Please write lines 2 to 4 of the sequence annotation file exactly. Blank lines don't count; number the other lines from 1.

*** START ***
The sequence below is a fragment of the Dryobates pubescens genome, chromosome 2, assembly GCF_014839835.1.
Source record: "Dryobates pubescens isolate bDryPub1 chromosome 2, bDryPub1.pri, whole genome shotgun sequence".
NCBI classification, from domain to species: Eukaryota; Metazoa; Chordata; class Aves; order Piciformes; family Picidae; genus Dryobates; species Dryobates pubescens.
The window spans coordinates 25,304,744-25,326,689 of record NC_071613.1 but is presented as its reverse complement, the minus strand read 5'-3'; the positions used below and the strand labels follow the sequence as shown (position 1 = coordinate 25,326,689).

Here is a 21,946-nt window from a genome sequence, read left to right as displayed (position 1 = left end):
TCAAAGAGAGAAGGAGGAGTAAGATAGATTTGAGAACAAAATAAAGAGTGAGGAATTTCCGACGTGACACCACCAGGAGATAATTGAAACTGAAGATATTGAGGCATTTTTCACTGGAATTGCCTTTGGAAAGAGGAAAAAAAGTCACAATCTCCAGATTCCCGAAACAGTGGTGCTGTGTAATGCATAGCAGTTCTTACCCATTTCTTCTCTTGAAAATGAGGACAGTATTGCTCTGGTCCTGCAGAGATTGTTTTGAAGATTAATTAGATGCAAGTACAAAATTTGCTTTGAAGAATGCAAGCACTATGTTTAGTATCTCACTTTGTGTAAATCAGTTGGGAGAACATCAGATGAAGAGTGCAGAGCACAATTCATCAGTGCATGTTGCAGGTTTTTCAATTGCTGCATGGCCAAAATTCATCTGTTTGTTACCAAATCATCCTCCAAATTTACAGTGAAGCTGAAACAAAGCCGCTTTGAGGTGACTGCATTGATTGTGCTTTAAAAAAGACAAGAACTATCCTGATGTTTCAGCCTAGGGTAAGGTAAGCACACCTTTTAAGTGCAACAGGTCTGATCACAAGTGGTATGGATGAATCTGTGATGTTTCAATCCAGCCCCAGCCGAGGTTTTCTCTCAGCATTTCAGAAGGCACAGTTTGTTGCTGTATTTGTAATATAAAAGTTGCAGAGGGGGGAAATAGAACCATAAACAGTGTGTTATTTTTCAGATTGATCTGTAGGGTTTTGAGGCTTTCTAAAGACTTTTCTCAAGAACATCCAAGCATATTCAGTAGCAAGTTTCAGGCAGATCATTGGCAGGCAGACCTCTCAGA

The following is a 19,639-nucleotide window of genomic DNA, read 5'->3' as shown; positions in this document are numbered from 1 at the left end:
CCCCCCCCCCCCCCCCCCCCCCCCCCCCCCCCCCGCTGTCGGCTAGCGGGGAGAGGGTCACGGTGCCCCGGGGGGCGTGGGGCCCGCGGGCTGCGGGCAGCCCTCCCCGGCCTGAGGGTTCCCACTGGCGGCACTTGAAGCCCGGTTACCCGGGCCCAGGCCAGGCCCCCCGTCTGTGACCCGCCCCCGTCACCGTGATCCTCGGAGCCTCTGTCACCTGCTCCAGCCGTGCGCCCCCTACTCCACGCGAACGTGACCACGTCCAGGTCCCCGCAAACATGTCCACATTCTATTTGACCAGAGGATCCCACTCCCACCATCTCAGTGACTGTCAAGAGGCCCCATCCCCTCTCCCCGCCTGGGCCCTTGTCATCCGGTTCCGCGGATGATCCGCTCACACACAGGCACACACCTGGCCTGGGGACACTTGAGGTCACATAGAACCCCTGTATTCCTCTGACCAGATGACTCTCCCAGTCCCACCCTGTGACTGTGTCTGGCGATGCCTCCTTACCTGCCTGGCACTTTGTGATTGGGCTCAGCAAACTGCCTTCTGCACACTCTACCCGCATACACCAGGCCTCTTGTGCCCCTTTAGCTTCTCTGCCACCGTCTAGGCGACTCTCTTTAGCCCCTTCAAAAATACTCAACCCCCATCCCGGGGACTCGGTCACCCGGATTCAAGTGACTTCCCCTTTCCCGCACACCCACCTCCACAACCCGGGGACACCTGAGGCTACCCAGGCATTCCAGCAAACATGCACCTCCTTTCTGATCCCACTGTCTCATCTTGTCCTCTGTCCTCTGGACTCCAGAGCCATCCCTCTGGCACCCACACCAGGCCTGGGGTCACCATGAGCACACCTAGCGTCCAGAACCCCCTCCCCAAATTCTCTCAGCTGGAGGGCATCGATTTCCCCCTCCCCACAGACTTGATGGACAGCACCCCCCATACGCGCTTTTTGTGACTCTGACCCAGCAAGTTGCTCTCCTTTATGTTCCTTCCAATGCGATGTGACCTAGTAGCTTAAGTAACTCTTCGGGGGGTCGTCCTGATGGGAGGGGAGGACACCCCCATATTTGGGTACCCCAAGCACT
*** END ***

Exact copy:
Source record: "Dryobates pubescens isolate bDryPub1 chromosome 2, bDryPub1.pri, whole genome shotgun sequence".
NCBI classification, from domain to species: Eukaryota; Metazoa; Chordata; class Aves; order Piciformes; family Picidae; genus Dryobates; species Dryobates pubescens.
The window spans coordinates 25,304,744-25,326,689 of record NC_071613.1 but is presented as its reverse complement, the minus strand read 5'-3'; the positions used below and the strand labels follow the sequence as shown (position 1 = coordinate 25,326,689).